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Speech to Grey Power Association

Posted on 26 Aug 2005

Speech by Chris Brown, ACT Candidate for Rodney Electorate, to Grey Power Association, St John's Church, 180 Centreway Road Orewa.

I got involved with ACT as I could see that the family, a concept that has served mankind for thousands of years, is being destroyed. Today in many countries, which have little if any form of state support, families look after themselves, taking care of each other.

ACT's philosophy is founded on the three core principles of personal responsibility, choice, and freedom.

ACT offers a real alternative to the current government philosophy.

When it comes to superannuation, politicians have an appalling track record.

My parents' generation believed that paying their taxes throughout their working life was contributing towards their pension. That belief was wrong. The people who are working today are the ones paying for your superannuation.

Today, there are 5 full-time workers for each retiree.

Without a real commitment to improving our economic growth and fundamentally changing the way we fund pensions, our situation will approach a crisis within the next two decades.

As a result of longer life expectancies, better healthcare and a falling birth rate, the number of retirees is expected to more than double from 450,000 today to 1.1 million people or 25% of the population by 2040.

The workforce is projected to grow by only 10 percent.

That would mean that the government of the day, with only 2 people in the workforce to tax to fund each retired person, would be forced to cut the pension rate and lift the age of entitlement ... that is, unless we look at alternative ways to fund superannuation.

That means the cost of providing for super at the present rate is going to more than double. Providing for the pension now costs 4% of everything we produce.  That is the net cost.  That cost is projected to rise to 9% by 2050.

To cater for it with the current approach would require increase income tax increasing by 25%. That's the maths of the number of elderly more than doubling.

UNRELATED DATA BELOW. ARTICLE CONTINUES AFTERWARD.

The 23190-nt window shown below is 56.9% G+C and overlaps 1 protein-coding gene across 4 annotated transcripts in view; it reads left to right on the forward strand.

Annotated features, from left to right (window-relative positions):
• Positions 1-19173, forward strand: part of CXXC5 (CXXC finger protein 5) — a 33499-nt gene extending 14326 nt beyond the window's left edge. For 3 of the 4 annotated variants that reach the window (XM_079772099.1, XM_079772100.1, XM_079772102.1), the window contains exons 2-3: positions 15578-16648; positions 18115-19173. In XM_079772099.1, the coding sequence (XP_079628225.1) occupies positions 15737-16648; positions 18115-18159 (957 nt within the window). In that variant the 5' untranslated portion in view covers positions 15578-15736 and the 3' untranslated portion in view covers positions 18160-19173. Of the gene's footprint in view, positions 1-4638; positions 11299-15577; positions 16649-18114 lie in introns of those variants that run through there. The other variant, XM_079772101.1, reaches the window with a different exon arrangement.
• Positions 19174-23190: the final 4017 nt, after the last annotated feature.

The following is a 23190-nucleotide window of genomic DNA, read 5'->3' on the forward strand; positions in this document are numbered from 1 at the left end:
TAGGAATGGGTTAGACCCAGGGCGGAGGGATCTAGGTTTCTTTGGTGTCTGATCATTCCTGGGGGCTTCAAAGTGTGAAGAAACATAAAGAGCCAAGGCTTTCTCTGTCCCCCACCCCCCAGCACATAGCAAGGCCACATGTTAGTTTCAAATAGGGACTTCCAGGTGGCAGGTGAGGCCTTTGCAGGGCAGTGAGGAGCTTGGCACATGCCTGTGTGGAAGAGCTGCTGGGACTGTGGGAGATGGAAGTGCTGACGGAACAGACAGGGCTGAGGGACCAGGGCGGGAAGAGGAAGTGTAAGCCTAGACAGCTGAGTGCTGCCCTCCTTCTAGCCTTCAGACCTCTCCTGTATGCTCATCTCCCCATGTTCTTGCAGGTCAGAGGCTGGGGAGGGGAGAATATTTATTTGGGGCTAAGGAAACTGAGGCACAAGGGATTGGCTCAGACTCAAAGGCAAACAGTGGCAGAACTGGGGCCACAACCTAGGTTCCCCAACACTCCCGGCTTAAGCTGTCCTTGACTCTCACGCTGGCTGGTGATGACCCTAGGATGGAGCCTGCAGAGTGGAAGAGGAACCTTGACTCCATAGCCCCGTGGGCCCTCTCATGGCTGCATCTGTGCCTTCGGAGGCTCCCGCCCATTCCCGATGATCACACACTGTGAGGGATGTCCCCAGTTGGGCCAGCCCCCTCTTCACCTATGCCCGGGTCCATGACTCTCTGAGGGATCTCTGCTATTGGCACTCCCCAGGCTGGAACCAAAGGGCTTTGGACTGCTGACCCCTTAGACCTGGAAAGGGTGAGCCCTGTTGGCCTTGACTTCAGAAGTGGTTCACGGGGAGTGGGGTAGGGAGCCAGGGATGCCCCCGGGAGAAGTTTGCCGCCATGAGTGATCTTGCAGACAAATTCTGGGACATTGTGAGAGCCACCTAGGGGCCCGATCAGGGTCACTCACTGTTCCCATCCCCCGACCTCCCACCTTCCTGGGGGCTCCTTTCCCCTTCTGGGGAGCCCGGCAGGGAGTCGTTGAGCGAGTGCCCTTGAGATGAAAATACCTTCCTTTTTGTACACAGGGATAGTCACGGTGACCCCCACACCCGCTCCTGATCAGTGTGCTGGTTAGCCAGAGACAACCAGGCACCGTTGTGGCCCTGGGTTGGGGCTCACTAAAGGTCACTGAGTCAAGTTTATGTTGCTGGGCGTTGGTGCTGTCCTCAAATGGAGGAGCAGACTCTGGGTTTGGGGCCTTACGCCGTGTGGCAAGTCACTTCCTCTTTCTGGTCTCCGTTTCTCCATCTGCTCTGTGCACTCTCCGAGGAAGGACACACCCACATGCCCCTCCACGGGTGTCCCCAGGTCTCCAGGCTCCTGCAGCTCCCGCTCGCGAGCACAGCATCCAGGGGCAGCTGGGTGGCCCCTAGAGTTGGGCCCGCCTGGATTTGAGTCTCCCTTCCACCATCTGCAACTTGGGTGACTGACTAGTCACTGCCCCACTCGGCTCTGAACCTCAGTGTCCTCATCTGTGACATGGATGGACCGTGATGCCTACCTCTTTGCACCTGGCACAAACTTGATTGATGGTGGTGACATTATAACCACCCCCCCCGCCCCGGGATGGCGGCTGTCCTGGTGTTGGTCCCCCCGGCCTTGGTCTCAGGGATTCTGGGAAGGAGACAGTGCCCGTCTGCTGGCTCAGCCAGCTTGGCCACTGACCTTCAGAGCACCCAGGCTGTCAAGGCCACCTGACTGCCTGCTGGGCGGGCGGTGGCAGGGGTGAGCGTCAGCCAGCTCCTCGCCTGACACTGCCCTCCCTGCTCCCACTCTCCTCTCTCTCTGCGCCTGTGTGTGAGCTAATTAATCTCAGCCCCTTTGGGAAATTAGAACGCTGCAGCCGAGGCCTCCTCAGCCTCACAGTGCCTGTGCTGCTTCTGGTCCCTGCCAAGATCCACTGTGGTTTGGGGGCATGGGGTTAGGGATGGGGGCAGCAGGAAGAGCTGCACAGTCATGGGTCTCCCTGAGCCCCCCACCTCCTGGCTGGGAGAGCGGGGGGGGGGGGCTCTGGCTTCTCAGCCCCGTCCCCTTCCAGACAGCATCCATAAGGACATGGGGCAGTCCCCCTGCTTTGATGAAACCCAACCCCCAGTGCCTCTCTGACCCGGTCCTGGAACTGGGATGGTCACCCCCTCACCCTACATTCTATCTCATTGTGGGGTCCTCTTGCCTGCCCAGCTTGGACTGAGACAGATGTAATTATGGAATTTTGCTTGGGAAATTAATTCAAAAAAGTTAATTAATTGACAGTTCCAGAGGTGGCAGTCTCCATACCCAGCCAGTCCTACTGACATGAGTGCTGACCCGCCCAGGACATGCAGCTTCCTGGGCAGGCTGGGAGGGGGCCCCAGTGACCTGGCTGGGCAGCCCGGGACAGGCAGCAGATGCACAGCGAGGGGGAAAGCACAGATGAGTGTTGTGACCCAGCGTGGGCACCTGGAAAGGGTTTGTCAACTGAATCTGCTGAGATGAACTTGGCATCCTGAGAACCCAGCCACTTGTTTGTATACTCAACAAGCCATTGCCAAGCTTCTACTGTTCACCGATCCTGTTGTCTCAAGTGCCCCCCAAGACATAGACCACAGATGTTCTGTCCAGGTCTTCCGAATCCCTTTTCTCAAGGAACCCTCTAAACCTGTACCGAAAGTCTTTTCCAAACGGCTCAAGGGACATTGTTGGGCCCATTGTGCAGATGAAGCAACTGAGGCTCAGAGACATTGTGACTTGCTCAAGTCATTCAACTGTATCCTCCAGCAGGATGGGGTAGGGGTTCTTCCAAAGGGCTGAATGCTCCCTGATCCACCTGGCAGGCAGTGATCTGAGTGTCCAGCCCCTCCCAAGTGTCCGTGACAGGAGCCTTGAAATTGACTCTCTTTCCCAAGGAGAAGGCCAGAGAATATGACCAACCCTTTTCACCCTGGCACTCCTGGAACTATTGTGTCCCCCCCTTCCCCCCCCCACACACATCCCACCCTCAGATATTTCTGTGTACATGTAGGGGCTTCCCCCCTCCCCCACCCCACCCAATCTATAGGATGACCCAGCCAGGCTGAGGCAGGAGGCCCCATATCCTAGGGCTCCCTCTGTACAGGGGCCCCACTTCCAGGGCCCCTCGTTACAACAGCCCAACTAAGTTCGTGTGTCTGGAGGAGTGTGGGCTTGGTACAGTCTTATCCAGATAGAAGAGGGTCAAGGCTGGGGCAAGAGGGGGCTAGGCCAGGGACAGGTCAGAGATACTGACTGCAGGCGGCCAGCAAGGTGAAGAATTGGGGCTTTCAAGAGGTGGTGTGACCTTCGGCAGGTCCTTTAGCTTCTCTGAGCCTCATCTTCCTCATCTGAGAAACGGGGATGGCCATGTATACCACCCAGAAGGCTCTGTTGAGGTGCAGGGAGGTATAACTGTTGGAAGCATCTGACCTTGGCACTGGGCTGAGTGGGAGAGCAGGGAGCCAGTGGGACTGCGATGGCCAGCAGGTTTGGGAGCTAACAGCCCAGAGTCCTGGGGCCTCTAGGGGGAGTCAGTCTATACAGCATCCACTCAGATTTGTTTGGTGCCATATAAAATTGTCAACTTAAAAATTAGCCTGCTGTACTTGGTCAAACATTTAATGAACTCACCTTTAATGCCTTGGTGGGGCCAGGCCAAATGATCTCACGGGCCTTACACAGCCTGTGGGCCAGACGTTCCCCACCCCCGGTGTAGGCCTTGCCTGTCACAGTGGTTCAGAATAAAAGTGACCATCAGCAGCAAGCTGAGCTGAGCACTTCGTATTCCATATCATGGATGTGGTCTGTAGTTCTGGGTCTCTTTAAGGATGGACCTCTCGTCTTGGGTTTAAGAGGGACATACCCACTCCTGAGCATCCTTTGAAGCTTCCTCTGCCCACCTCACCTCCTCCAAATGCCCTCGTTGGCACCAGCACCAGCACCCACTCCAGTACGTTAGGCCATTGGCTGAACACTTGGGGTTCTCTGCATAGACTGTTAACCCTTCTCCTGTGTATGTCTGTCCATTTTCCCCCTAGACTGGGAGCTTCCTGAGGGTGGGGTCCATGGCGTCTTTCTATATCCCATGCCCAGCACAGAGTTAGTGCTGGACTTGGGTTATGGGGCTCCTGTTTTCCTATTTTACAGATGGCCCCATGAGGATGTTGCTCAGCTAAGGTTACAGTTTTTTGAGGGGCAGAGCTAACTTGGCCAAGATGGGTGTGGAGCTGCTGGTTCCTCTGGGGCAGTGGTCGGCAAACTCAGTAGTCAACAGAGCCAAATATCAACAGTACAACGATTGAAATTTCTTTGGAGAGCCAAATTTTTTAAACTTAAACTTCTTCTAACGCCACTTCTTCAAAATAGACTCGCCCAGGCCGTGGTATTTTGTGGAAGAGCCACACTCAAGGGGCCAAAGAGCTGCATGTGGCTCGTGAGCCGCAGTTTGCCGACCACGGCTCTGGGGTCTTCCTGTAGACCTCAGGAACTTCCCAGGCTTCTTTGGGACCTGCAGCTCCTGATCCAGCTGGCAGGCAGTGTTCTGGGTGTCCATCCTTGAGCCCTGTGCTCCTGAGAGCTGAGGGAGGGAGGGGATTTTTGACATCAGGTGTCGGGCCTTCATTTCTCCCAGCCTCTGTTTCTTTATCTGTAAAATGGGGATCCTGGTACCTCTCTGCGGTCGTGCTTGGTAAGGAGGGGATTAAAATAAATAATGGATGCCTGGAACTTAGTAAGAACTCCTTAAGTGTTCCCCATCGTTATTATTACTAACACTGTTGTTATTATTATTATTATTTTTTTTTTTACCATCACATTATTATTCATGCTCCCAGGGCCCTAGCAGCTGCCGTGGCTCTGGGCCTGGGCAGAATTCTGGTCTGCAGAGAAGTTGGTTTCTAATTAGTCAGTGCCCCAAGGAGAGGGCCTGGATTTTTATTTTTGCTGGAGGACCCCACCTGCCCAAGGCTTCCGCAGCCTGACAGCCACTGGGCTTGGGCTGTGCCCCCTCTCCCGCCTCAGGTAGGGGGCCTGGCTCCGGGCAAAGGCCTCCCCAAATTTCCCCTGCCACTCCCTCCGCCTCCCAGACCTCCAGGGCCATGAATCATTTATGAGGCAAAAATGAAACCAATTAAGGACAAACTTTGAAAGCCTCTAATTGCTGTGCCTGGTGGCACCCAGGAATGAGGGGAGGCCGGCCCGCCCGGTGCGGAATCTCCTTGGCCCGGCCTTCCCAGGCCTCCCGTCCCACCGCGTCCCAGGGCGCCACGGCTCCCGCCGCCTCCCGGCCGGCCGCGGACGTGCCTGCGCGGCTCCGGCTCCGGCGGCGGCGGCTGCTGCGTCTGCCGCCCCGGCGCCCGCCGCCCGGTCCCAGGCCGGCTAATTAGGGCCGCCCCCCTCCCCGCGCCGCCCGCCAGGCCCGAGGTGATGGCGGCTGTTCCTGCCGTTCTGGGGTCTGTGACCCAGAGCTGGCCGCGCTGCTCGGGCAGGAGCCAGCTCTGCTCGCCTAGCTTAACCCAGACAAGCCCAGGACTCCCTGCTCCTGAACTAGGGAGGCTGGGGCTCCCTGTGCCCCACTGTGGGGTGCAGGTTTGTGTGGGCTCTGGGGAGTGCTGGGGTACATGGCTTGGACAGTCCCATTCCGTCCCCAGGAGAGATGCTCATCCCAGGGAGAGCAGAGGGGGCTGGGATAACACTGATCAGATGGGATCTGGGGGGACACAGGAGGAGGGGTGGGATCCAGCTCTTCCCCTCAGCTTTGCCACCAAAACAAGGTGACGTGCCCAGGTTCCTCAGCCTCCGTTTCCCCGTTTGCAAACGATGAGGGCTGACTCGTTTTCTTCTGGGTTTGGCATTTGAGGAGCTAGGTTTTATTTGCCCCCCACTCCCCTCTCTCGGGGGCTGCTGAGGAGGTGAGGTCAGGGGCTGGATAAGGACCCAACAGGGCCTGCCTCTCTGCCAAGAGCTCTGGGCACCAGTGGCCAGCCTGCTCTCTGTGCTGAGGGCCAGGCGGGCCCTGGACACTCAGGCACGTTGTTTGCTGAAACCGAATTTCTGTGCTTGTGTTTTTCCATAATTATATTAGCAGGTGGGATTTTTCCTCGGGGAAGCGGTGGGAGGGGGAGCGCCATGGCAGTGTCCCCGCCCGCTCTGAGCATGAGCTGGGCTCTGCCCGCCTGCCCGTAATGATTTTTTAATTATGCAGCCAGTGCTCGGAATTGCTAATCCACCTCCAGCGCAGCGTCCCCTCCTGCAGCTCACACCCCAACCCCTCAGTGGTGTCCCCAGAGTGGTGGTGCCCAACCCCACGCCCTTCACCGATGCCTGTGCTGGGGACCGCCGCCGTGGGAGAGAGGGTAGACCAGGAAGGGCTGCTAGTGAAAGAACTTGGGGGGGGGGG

It doesn't matter what politicians promise: they can't beat the maths.

ACT supports the continuation of national superannuation.

The best policy for caring for our elderly is strong and consistent growth.  The more prosperous we are as a nation, the better we will be able to look after our elderly and indeed every New Zealander.

Averaging five percent growth a year instead of two would make New Zealand four times richer in 50 years. And we would be able to look after the growing number of retired.

That is why it is essential that we seriously consider the introduction of personalised superannuation savings accounts – based on the experiences of the Singaporean scheme, of that introduced in Chile, Hong Kong and a growing number of other countries – to avert the future funding crisis that our present pension scheme faces.

The "Cullen fund" gives a false sense of security and only smoothes the costs a little.

Instead of the cost of super going from 4% to 9% of GDP the Fund bumps it up to 6% now to knock it down to 8% in the future. It will suck up 2% of GDP and does nothing to address the real problem: the need for strong, consistent growth.

The taxpayer always pays for the pension.

ACT believes the best tax incentive that we can give to people saving is to lower taxes. The more money that working people have in their pockets the more ability they have to save, especially if work place savings schemes are affordable for employers.

We won't get rich or secure our pensions by having government take even more money off us.  The way to prosperity is to have a fairer and less economically damaging tax system.

ACT will restore the standard of New Zealand's health care system

In order to do that we will abandon the current government's ideological hostility to private medicine and break down the artificial barrier between private and public.

There is no reason why private hospitals cannot be used to reduce waiting lists.

ACT's tax policy means more people can afford private treatment and health insurance.

A few years ago an independent review was carried out into the cost of running a rest home. The rest homes now receive only 80% of that cost, they are on a fixed income with rising costs. They are loosing money.

Is it any wonder then that the Salvation Army, put all of its residential aged care centres on the market?

ACT opposed the total removal of asset testing in parliament for one very simple reason – the country cannot afford it!

Asset Testing is not about health, it's about Inheritance.

It is understandable that people who have worked hard all their lives to build up assets, would want to be able to leave some sort of inheritance for their families. The idea that the family inheritance could be whittled away in order to fund a lengthy stay in a rest home does not sit well with people.

ACT believes it is not fair to ask current working taxpayers to fully subsidise the inheritance of others whose parents go into geriatric care. People should be allowed to keep a reasonable amount in their bank accounts to cover their additional living expenses comfortably.

ACT has not set a predetermined level for the threshold, or the commencement age, and would review this for greater fairness.

Better decisions are made every day around the kitchen table about what to do with $100 than are made around cabinet tables about what to do with a $1,000,000.

Use your party vote for a party that gives you the truth and that trusts you to make sensible decisions about what to do with your money.

Use your party vote for ACT.